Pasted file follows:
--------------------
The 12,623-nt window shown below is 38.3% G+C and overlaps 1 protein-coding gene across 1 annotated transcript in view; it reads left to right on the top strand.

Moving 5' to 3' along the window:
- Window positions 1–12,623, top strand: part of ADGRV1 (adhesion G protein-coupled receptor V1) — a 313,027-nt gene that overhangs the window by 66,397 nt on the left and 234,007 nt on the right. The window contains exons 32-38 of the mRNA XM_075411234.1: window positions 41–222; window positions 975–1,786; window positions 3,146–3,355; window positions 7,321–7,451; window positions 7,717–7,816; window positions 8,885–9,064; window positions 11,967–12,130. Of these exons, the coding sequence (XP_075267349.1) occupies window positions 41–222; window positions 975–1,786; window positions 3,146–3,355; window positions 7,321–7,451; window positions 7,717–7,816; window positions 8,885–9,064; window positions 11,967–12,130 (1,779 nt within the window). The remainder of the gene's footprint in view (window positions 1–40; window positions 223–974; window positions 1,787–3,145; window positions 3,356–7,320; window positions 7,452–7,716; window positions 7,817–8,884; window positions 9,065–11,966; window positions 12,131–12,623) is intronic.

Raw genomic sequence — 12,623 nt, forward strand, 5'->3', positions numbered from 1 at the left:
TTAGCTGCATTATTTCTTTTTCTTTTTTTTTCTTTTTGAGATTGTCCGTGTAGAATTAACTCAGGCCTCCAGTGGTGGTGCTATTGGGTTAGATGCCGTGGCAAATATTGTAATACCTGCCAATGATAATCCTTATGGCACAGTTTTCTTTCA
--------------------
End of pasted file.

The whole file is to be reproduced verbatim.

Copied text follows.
The 12,623-nt window shown below is 38.3% G+C and overlaps 1 protein-coding gene across 1 annotated transcript in view; it reads left to right on the top strand.

Moving 5' to 3' along the window:
- Window positions 1–12,623, top strand: part of ADGRV1 (adhesion G protein-coupled receptor V1) — a 313,027-nt gene that overhangs the window by 66,397 nt on the left and 234,007 nt on the right. The window contains exons 32-38 of the mRNA XM_075411234.1: window positions 41–222; window positions 975–1,786; window positions 3,146–3,355; window positions 7,321–7,451; window positions 7,717–7,816; window positions 8,885–9,064; window positions 11,967–12,130. Of these exons, the coding sequence (XP_075267349.1) occupies window positions 41–222; window positions 975–1,786; window positions 3,146–3,355; window positions 7,321–7,451; window positions 7,717–7,816; window positions 8,885–9,064; window positions 11,967–12,130 (1,779 nt within the window). The remainder of the gene's footprint in view (window positions 1–40; window positions 223–974; window positions 1,787–3,145; window positions 3,356–7,320; window positions 7,452–7,716; window positions 7,817–8,884; window positions 9,065–11,966; window positions 12,131–12,623) is intronic.

Raw genomic sequence — 12,623 nt, forward strand, 5'->3', positions numbered from 1 at the left:
TTAGCTGCATTATTTCTTTTTCTTTTTTTTTCTTTTTGAGATTGTCCGTGTAGAATTAACTCAGGCCTCCAGTGGTGGTGCTATTGGGTTAGATGCCGTGGCAAATATTGTAATACCTGCCAATGATAATCCTTATGGCACAGTTTTCTTTCA